Let’s Talk Opinion in conversation with Quinn
“I fully believe in equal rights, equal pay, equal opportunity and whatnot. However, I am NOT a fan of anyone– male or female – being given “special” consideration “because” they have children. […] This is blatant discrimination – “family” vs. “individual”. And yet, it is. It exists. Life is all about choices. If you chose to have a family, IMHO – then THAT should be YOUR priority (not mine or my employers). If you chose to have a family AND climb the corporate ladder, then you – the individual – must choose your priorities. Corporations have no obligation to make those choices for you or make special concessions for you. […] Using the law firm example you gave, an attorney can put up their own money – hang their shingle – drum up business – grow – hire associates – grow – form partnerships – grow – and on and on. They (the original owner and partners) owe you – a female attorney or paralegal or secretary – nothing. If you don’t want to work the 100 hours a week required to make partnership (for whatever reason) – don’t. Doesn’t really matter if you are a man or a woman. But don’t then sit back and demand some special consideration “because you have children”. […]”***
*** This is an abridged version of the comment. Click HERE for the full version (Quinn on October 21, 2013 at 10:30 pm.),and for the context of this discussion
I absolutely agree, but let me make my agreement contingent on one important thing: a thorough self-reflective and self-aware engagement with the values and norms we want to stand by and cherish, that is: What kind of society do we want to live in?
Some question to ponder:
1. Do we want a society where the individual and only the individual matters? Where did this “individual” come from? Do “individuals” spring up from a void, outside of society and its norms and values OR do they in fact only come into being from within society itself and precisely because of its norms and values?
2. Do we want to live in a society that divests its citizens of their reproductive nature, a society that does not wish to re-create itself and is in fact satisfied to go extinct? What I mean by this is simply this: is the giving birth, bringing up and education of children important to society itself, or is this an absolutely private individual matter that society has absolutely no benefit from or any interest in whatsoever?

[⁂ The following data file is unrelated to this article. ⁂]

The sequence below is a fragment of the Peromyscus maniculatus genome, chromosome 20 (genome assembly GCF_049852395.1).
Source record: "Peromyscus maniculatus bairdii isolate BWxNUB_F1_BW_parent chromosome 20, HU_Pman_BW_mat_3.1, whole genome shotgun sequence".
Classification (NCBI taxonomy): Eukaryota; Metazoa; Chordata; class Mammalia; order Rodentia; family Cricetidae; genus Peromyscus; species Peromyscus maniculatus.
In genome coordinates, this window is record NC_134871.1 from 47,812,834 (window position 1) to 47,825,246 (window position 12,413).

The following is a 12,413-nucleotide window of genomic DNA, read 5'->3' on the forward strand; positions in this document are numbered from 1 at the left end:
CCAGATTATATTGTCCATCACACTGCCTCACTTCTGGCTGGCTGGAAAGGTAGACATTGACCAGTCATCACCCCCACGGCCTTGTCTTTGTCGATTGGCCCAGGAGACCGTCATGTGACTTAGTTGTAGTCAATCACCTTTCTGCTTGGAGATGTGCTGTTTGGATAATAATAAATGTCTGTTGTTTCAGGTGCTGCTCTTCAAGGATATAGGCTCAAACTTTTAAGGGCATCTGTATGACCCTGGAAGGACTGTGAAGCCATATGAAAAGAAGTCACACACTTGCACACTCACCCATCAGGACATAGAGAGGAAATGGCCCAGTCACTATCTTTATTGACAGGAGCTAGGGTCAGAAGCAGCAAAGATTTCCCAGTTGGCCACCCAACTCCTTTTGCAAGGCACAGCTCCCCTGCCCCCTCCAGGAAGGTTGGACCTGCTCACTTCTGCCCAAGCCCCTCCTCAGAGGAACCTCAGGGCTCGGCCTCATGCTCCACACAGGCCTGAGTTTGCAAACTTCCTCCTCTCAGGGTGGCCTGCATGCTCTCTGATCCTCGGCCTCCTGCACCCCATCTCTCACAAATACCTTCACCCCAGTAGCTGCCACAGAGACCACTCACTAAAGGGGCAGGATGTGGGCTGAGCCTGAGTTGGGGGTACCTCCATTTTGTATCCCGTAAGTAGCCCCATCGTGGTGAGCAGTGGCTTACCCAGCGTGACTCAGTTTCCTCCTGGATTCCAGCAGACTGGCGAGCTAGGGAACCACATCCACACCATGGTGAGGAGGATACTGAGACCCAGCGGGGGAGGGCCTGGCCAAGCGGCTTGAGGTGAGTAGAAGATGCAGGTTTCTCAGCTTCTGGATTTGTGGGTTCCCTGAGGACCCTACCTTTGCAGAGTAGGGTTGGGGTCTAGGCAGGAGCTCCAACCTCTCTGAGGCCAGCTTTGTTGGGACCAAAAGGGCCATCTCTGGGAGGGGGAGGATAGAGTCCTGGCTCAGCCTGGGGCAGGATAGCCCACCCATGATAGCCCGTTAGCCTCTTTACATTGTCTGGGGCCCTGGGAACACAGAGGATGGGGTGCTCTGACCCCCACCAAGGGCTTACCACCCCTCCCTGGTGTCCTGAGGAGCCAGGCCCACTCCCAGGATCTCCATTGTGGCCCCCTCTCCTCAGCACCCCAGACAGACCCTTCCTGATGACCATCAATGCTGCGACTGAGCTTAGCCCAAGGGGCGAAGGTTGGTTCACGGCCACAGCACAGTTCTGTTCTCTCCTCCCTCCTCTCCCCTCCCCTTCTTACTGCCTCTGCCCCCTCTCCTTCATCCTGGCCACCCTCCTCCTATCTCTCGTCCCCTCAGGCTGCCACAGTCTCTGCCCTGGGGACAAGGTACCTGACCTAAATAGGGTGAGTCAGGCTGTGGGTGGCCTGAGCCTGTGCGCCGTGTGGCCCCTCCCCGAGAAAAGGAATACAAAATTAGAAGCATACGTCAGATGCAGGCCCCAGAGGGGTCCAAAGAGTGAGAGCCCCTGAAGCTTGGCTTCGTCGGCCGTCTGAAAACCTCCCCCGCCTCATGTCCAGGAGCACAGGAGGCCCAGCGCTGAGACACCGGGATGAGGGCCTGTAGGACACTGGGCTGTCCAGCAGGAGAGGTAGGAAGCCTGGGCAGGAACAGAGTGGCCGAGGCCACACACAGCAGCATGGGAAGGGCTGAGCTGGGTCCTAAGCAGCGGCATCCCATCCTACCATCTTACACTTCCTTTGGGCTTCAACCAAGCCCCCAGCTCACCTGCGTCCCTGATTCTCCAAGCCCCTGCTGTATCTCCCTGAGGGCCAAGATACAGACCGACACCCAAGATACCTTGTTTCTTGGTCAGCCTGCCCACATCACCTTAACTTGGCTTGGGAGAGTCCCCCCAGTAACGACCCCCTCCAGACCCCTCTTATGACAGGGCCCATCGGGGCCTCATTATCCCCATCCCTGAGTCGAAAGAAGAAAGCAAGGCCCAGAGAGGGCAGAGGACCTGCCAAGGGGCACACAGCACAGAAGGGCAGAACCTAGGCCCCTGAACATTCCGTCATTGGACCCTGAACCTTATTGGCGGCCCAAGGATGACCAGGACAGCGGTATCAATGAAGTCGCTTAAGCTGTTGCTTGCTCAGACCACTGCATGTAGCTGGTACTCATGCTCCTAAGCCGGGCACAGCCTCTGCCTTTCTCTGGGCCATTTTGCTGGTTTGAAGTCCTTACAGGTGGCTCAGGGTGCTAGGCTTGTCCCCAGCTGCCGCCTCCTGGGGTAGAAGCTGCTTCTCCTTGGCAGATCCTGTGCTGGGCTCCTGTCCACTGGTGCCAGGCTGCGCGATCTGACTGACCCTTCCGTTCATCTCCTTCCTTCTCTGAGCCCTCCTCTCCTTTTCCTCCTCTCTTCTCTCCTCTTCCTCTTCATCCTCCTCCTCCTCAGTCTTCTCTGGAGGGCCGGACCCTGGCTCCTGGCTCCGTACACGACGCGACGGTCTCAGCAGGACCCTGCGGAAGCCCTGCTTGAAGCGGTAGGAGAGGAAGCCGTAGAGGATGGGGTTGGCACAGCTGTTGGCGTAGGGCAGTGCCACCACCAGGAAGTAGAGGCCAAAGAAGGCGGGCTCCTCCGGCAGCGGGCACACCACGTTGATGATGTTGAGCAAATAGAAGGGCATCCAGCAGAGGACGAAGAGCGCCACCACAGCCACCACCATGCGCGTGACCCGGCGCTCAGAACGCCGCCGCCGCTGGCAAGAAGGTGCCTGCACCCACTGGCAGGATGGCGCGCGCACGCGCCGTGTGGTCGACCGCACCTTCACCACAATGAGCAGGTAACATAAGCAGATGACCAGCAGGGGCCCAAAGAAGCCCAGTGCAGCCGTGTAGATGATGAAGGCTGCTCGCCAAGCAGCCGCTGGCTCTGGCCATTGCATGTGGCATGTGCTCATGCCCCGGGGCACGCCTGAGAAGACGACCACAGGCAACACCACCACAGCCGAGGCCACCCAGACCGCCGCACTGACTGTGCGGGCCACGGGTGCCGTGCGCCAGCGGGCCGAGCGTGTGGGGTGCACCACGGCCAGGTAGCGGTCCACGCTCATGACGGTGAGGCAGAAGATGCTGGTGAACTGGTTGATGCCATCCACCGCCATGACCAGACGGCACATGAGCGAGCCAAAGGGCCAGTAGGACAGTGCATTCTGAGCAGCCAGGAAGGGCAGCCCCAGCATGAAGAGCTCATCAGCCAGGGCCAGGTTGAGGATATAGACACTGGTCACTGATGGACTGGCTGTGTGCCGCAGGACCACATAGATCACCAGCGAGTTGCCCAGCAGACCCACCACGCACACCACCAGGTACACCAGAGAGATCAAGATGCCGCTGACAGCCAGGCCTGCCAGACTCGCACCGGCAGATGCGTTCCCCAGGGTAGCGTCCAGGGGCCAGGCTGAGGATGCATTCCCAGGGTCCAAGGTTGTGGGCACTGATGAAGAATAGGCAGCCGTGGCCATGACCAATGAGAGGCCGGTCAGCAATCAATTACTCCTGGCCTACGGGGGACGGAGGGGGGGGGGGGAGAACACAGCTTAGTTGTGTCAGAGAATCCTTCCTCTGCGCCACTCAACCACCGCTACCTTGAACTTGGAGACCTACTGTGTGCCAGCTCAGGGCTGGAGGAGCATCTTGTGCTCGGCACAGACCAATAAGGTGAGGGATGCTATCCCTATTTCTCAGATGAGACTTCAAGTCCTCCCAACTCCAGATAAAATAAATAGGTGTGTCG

3. Do corporations operate in a social void? Are they simply some “individual” exercise or do they in fact benefit from the existence of society, from the system of organisation it offers, from a certain security in laws, norms and values that make it possible for corporations to operate in the first place?
4. Do we want to live in a society, and work for corporations that victimise individuals who whilst contributing to both also take on the burden of creating the next generation? Or may it be perhaps more constructive to acknowledge the value of their work in both areas and reward it appropriately? After all, those that choose to or are unable to participate in the reproduction of society already have a time-energy advantage on their hands to climb the corporate ladder as well as engage in social activities that are no longer attainable for those others who have children. Win/win one would think?
Until the family unit is eliminated and individuals are developed in vitro – see Brave New World by Aldous Huxley for a blueprint – then the two will be forever intertwined in the makeup of society. There is no family vs. individual conflict insofar as I can see it. We are born, we grow up, we live alone, we live together, we learn, we work, we create, we imagine, we strive, we overcome, we succumb, get old and die.
Mutual respect is the basis of equality. I am a democrat. Equality is of great importance in my books. I do wonder however whether we spend sufficient time discussing what the idea actually stands for, because this comment made me realise once again how fluid the concept is, and how little we agree on what it means.
I would like to leave you with this one final comment of my own:
Individuals do not exist in void. They exist in society. Therefore, individuals act upon one another and shape society, just as they are acted upon and shaped by society. There is a tendency within individuals to direct others and to resist direction, a tendency which amplifies both the radical and the contestatory nature of the democratic project, which is a project of autonomy or freedom, understood as the lucid, self-aware and self-reflecting making of one’s own laws.
These laws ought to benefit all – in this case both childless individuals and those who have children.
And a final question:
Why discriminate against either? Why as someone who does not have children must one ever feel like they are somehow done a disservice if their employer happens to value their workers sufficiently to act humanely and with understanding towards those that have a life outside the office that is of equal important to that within?**
**This is the first part of a two part series on this topic. The follow up post is scheduled to be published on Tuesday, the 10th of December 2013 at 7am GMT.
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